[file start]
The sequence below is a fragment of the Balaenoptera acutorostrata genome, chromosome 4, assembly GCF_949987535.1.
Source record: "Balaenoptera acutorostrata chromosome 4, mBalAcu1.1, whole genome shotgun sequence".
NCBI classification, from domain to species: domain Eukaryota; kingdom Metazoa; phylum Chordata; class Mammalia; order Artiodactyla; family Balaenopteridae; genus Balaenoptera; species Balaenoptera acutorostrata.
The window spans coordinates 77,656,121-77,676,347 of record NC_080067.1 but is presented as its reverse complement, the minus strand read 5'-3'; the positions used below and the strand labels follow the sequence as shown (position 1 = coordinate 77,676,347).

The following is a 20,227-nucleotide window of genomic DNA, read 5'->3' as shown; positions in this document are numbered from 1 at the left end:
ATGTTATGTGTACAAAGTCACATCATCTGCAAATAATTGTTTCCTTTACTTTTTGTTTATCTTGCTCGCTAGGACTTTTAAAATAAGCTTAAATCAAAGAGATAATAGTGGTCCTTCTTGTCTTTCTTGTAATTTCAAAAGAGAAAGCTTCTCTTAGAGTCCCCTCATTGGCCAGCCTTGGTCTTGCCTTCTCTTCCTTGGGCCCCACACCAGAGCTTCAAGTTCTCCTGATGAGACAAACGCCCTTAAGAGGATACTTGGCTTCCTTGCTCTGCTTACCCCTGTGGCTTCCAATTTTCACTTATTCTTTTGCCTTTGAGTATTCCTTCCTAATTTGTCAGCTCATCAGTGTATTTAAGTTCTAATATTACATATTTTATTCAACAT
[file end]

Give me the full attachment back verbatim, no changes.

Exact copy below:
The sequence below is a fragment of the Balaenoptera acutorostrata genome, chromosome 4, assembly GCF_949987535.1.
Source record: "Balaenoptera acutorostrata chromosome 4, mBalAcu1.1, whole genome shotgun sequence".
NCBI classification, from domain to species: domain Eukaryota; kingdom Metazoa; phylum Chordata; class Mammalia; order Artiodactyla; family Balaenopteridae; genus Balaenoptera; species Balaenoptera acutorostrata.
The window spans coordinates 77,656,121-77,676,347 of record NC_080067.1 but is presented as its reverse complement, the minus strand read 5'-3'; the positions used below and the strand labels follow the sequence as shown (position 1 = coordinate 77,676,347).

The following is a 20,227-nucleotide window of genomic DNA, read 5'->3' as shown; positions in this document are numbered from 1 at the left end:
ATGTTATGTGTACAAAGTCACATCATCTGCAAATAATTGTTTCCTTTACTTTTTGTTTATCTTGCTCGCTAGGACTTTTAAAATAAGCTTAAATCAAAGAGATAATAGTGGTCCTTCTTGTCTTTCTTGTAATTTCAAAAGAGAAAGCTTCTCTTAGAGTCCCCTCATTGGCCAGCCTTGGTCTTGCCTTCTCTTCCTTGGGCCCCACACCAGAGCTTCAAGTTCTCCTGATGAGACAAACGCCCTTAAGAGGATACTTGGCTTCCTTGCTCTGCTTACCCCTGTGGCTTCCAATTTTCACTTATTCTTTTGCCTTTGAGTATTCCTTCCTAATTTGTCAGCTCATCAGTGTATTTAAGTTCTAATATTACATATTTTATTCAACAT